On the other hand, using an object as the focal point could help emphasize product features that users are actually interested in previewing before they click. Will this app, item, service be worth my time?
That’s when an object-based approach like displaying a mockup or style photo can draw attention to particular actions that your user will be able to perform if or when they make a purchase.
Think about the last time someone mentioned a mobile app and showed a compelling screenshot: did that trigger your interest to click on that brand’s social media image?
This approach might be a better fit when your social media followers are highly involved in your core product’s technical features.
To try this method, follow these steps:
- Share a social media post attaching an image of an inanimate object
- Share the same social media post, attaching an image of a human face instead. Try to make this second post go out at a similar/identical time and day of the week to prevent other circumstances from affecting (and potentially confounding) your test’s results.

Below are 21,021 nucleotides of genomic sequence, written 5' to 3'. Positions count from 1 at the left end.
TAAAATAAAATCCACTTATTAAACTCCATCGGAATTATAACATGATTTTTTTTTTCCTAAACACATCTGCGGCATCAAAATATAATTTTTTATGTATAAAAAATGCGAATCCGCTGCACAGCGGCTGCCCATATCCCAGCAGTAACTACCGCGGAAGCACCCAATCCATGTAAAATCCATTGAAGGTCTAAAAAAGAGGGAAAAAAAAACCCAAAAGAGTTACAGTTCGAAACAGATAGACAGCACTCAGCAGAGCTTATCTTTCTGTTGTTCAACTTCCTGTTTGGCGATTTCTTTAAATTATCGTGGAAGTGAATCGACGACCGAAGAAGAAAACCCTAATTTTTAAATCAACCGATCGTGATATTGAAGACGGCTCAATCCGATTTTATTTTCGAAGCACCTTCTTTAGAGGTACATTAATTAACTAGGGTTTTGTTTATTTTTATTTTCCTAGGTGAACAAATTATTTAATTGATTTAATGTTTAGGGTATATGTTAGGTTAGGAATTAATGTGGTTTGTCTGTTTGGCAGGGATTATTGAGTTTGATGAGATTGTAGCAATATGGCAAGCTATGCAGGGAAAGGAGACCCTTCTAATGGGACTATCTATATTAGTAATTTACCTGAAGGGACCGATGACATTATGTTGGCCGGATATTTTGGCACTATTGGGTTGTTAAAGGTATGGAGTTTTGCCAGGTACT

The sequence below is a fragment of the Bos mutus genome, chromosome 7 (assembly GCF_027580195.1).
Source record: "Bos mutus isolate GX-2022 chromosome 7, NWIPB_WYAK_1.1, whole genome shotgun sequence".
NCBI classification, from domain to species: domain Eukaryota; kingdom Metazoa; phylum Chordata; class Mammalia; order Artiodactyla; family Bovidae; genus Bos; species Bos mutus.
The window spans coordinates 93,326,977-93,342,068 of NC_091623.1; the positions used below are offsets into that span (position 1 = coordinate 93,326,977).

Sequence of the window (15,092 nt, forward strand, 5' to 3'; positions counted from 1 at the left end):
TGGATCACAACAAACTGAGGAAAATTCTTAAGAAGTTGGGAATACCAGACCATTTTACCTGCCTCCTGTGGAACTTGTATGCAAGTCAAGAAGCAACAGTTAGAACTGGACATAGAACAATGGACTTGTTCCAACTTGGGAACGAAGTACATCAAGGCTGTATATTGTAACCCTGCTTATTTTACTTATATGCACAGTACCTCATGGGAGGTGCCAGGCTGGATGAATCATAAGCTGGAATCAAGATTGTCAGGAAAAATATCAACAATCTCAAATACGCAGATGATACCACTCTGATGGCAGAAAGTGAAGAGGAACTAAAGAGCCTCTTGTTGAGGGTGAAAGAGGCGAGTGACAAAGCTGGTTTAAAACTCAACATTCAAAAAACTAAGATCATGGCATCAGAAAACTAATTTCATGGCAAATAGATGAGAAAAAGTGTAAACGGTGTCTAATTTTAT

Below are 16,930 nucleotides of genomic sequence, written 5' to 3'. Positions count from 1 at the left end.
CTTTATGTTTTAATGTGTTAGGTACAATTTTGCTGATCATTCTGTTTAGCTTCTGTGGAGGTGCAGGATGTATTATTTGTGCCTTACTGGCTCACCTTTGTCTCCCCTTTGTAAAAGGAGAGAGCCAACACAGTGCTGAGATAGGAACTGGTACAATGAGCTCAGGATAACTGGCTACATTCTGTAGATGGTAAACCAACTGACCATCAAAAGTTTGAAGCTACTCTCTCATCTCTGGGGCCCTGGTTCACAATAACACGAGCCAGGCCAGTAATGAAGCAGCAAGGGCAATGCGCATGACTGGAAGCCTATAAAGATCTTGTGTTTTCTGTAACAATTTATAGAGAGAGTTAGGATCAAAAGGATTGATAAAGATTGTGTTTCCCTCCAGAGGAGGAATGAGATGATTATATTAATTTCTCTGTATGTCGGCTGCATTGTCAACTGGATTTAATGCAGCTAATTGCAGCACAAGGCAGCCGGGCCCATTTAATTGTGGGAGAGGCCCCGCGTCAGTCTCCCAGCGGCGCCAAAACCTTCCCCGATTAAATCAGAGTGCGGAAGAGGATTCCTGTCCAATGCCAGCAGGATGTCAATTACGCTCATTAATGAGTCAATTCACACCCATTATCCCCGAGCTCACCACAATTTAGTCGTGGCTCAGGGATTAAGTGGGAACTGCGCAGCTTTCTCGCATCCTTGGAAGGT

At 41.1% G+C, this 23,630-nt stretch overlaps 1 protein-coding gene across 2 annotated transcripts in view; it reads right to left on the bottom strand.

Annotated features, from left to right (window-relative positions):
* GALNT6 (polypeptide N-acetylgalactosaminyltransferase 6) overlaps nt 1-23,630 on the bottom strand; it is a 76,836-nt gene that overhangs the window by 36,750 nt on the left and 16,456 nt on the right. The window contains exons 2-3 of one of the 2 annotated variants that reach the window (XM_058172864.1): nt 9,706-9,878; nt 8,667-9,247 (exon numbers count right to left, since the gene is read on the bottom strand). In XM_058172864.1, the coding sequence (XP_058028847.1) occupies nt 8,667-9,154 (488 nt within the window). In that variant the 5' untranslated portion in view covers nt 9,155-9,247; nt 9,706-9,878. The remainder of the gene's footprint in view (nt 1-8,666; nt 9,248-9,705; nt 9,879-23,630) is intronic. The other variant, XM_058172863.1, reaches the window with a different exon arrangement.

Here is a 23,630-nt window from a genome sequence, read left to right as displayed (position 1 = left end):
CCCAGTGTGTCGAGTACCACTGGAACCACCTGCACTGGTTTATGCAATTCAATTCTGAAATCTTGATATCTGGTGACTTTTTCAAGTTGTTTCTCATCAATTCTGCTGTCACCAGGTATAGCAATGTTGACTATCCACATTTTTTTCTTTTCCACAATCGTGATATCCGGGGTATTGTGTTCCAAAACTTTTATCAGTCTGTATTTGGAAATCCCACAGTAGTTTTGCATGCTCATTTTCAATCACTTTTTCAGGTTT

- Measure shares, views and comments to see how you audience reacts to each.
02. Play Around With Your Images’ Design: Color and Typography
Select a single design element, whether that’s color or typography, and create alternative versions of your social media image using a different level of each.
For example, you could share the same social post twice where the only change is the use of a specific color (versus working with black & white) in your palette.
While it might seem like a minor change, modifying a graphic’s main color can notoriously impact its effect on viewers. In 2015, Buffer released a comprehensive roundup on the most effective fonts, colors and templates used in high-converting social images.
They quote a 2009 study from Georgia Tech where over 1 million Pinterest graphics were evaluated to determine which colors were related with the most shared pins.